At the heart of most content management systems lies a database, such as MySQL, where the majority of content is stored. So for your pages to fully load, your website needs to be able to fetch the necessary information from the database at a moment’s notice. If for some reason a connection to the database cannot be established, you may see an error such as “Warning: mysql_connect(): Can’t connect to local MySQL server through socket ‘/var/run/mysqld/mysqld.sock”. In this article, we will explore what is causing this problem and how to fix it.
What Does the PHP Warning “mysql_connect() can’t connect to mysql server” Mean?
If your website shows a message that it cannot connect to the local MySQL server through a socket, then the connection settings that you have entered are probably incorrect or incomplete. Double-checking these settings is very likely to fix this issue.
An example of the “mysql_connect() can’t connect to mysql server” warning can be seen below:
How Can I Fix the “Can’t Connect to Local MySQL Server Through Socket” Error?
First and foremost, you need to head to the Database Manager section of our Control Panel and click on the database that you are trying to connect to. From there, click on the Information tab.
In the Information tab, you will find your Database Host, Database Port, Database Name, Database User, Database Version, and Database Storage Engine. Compare this information to the database settings in your website configuration file and make changes where necessary. If you are not sure what password is assigned to your database, you can reset it from the Password tab in the Database Manager. Additional help with connecting your website to your database, including sample connection code, can be found in our article on where to find the database connection settings.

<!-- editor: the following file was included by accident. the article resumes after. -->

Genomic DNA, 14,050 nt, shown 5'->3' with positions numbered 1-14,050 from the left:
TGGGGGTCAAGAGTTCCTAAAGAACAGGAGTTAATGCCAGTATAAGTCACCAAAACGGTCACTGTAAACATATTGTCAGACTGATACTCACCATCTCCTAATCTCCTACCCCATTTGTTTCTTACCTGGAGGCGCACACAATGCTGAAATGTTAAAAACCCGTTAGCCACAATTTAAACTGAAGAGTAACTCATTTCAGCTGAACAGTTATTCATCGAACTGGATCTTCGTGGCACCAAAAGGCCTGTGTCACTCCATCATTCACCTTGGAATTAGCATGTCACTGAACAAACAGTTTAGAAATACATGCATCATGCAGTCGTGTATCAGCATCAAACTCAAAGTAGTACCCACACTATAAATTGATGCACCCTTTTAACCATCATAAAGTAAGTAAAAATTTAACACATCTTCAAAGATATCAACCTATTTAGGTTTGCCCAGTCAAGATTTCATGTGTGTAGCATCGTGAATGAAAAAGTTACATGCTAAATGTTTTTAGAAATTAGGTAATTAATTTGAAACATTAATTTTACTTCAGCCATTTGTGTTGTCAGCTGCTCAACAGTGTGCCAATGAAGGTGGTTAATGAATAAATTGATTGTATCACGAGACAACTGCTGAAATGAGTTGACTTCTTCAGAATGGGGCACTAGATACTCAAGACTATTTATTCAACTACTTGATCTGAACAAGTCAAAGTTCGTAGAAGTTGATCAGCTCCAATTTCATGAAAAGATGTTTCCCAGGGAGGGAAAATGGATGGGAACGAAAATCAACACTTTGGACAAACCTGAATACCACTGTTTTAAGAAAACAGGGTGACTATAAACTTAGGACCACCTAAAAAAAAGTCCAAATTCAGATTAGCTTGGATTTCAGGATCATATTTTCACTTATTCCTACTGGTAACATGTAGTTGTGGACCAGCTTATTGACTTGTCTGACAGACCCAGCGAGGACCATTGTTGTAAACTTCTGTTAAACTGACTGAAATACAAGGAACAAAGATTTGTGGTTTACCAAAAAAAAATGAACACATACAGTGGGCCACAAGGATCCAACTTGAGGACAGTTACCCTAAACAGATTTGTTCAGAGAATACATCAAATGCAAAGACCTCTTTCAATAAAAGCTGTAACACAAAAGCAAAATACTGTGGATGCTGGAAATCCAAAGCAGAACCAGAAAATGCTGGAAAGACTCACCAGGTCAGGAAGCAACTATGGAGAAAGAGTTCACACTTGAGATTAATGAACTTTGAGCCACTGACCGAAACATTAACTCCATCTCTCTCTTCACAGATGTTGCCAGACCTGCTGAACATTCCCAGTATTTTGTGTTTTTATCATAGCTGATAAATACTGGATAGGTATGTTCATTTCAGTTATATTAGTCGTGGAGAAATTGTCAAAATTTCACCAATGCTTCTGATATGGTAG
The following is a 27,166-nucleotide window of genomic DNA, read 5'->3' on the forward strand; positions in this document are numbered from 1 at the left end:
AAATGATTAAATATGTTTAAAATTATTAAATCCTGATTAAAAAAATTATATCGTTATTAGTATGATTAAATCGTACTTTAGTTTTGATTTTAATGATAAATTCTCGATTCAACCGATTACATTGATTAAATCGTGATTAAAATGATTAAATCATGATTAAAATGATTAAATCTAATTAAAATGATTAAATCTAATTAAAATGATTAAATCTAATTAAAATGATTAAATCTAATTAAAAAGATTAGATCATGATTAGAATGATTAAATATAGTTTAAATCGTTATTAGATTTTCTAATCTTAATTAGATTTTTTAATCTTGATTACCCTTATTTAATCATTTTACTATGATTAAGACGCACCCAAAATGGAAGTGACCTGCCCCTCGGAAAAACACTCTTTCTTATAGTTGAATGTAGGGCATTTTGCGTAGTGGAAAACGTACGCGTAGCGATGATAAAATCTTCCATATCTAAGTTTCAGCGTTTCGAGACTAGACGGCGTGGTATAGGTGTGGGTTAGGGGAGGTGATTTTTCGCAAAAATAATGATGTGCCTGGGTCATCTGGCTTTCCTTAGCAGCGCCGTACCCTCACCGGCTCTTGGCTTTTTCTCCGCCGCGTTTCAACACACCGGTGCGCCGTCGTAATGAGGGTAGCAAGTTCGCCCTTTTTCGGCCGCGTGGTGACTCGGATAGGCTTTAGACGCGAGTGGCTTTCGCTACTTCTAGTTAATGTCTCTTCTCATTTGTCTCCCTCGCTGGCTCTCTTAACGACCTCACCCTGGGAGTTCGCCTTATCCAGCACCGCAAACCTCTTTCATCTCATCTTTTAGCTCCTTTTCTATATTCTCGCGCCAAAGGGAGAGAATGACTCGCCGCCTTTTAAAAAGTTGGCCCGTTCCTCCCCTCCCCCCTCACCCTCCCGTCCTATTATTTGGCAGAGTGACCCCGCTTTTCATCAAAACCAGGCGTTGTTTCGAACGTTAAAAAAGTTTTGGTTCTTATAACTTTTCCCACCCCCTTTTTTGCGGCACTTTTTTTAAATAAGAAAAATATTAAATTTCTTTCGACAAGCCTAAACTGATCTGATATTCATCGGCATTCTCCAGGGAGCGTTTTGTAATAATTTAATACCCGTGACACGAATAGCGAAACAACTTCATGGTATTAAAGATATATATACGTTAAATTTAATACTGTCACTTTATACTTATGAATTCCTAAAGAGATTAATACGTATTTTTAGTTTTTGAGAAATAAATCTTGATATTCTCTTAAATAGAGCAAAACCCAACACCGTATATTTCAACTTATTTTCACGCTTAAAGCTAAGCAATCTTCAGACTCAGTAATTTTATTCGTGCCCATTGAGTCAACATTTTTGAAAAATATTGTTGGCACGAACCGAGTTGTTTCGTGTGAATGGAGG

The Database Manager will be available to you if you are using our free hosting, premium shared hosting or one of the Semi-Dedicated web server plans. You can read our in-depth walkthrough of the Database Manager to familiarize yourself with all of the features this section of our Control Panel has to offer.
If you own a Virtual Private Server, then you can manage your databases through the command line via a remote connection to the server. Our VPS instances can also come equipped with special variants of popular Linux distributions that allow access to our Easy VPS Control Panel where you can manage your databases.
While setting up most website software packages, such as WordPress, Joomla, and others, you will be asked to provide your database information. Some fields may be prefilled as a point of convenience, however, the prefilled information will not always be correct. One such instance is the Database Server/Host field. By default, you will see the text localhost prefilled, but if you are using our shared hosting platform, then this value is incorrect. Be sure to update the field to have the same value as the Database Host entry in the Database Manager section of the Control Panel.
What is localhost?
The term localhost is used in computer networking to denote the current computer. The localhost name is a shorthand for the IP address 127.0.0.1 which is referred to as the loopback address and it allows the computer to take advantage of any network services that it may be broadcasting.
So when you see localhost automatically prefilled while installing a website software package, it means that the installer assumes that the database server is located on the same physical machine as the web server that is powering the installer itself.
While placing the web server and database server applications on the same computer may be true for some hosting providers, we use separate machines to act as the web and database servers. The benefit of this approach is that we can balance the servers’ load across multiple machines, thus sustaining better performance and responsiveness at times of peak utilization.
The lone exception to this rule are our Virtual Private Server plans. If you own a VPS, you can run the web and database server applications in the same instance and can thus take advantage of the localhost hostname.
Errors related to database connection issues can often be cryptic and not provide a lot of actionable information. As such, it is always a good idea to double-check your database connection settings before proceeding with more in-depth troubleshooting. If you are using one of the more popular content management systems out there, such as WordPress, Joomla, PrestaShop, Drupal or similar, you should consider going over our article on how to resolve database connections issues with most CMS’s.